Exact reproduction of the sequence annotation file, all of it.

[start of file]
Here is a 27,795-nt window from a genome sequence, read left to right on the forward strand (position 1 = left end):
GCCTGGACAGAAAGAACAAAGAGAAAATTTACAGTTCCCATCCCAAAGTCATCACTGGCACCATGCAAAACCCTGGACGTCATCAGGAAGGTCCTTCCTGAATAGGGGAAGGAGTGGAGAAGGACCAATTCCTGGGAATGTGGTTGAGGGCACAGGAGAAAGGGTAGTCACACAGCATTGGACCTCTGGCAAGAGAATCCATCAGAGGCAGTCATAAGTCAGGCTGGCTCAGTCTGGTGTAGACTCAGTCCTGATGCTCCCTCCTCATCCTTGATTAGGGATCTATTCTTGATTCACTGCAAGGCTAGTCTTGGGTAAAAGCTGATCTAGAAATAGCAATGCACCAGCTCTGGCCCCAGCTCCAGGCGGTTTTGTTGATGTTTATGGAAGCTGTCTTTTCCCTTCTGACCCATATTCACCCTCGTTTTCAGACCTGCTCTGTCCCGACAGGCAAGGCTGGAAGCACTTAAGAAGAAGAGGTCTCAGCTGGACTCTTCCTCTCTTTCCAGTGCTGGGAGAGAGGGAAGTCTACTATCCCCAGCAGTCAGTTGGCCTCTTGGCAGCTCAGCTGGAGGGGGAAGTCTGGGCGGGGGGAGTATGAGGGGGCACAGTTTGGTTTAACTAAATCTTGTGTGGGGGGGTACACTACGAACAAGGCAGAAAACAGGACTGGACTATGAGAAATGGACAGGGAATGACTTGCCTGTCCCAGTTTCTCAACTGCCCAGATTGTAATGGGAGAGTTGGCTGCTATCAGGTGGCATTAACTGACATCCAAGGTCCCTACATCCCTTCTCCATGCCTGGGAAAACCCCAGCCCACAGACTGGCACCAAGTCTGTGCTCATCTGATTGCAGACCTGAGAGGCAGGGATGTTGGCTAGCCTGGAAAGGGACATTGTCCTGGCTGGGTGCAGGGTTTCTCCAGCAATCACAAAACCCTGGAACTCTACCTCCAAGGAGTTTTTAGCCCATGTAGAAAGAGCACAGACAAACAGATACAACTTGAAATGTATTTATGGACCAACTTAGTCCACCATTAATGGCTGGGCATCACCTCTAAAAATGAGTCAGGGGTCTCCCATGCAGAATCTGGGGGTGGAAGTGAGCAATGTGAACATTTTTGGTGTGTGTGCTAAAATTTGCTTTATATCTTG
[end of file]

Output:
Here is a 27,795-nt window from a genome sequence, read left to right on the forward strand (position 1 = left end):
GCCTGGACAGAAAGAACAAAGAGAAAATTTACAGTTCCCATCCCAAAGTCATCACTGGCACCATGCAAAACCCTGGACGTCATCAGGAAGGTCCTTCCTGAATAGGGGAAGGAGTGGAGAAGGACCAATTCCTGGGAATGTGGTTGAGGGCACAGGAGAAAGGGTAGTCACACAGCATTGGACCTCTGGCAAGAGAATCCATCAGAGGCAGTCATAAGTCAGGCTGGCTCAGTCTGGTGTAGACTCAGTCCTGATGCTCCCTCCTCATCCTTGATTAGGGATCTATTCTTGATTCACTGCAAGGCTAGTCTTGGGTAAAAGCTGATCTAGAAATAGCAATGCACCAGCTCTGGCCCCAGCTCCAGGCGGTTTTGTTGATGTTTATGGAAGCTGTCTTTTCCCTTCTGACCCATATTCACCCTCGTTTTCAGACCTGCTCTGTCCCGACAGGCAAGGCTGGAAGCACTTAAGAAGAAGAGGTCTCAGCTGGACTCTTCCTCTCTTTCCAGTGCTGGGAGAGAGGGAAGTCTACTATCCCCAGCAGTCAGTTGGCCTCTTGGCAGCTCAGCTGGAGGGGGAAGTCTGGGCGGGGGGAGTATGAGGGGGCACAGTTTGGTTTAACTAAATCTTGTGTGGGGGGGTACACTACGAACAAGGCAGAAAACAGGACTGGACTATGAGAAATGGACAGGGAATGACTTGCCTGTCCCAGTTTCTCAACTGCCCAGATTGTAATGGGAGAGTTGGCTGCTATCAGGTGGCATTAACTGACATCCAAGGTCCCTACATCCCTTCTCCATGCCTGGGAAAACCCCAGCCCACAGACTGGCACCAAGTCTGTGCTCATCTGATTGCAGACCTGAGAGGCAGGGATGTTGGCTAGCCTGGAAAGGGACATTGTCCTGGCTGGGTGCAGGGTTTCTCCAGCAATCACAAAACCCTGGAACTCTACCTCCAAGGAGTTTTTAGCCCATGTAGAAAGAGCACAGACAAACAGATACAACTTGAAATGTATTTATGGACCAACTTAGTCCACCATTAATGGCTGGGCATCACCTCTAAAAATGAGTCAGGGGTCTCCCATGCAGAATCTGGGGGTGGAAGTGAGCAATGTGAACATTTTTGGTGTGTGTGCTAAAATTTGCTTTATATCTTG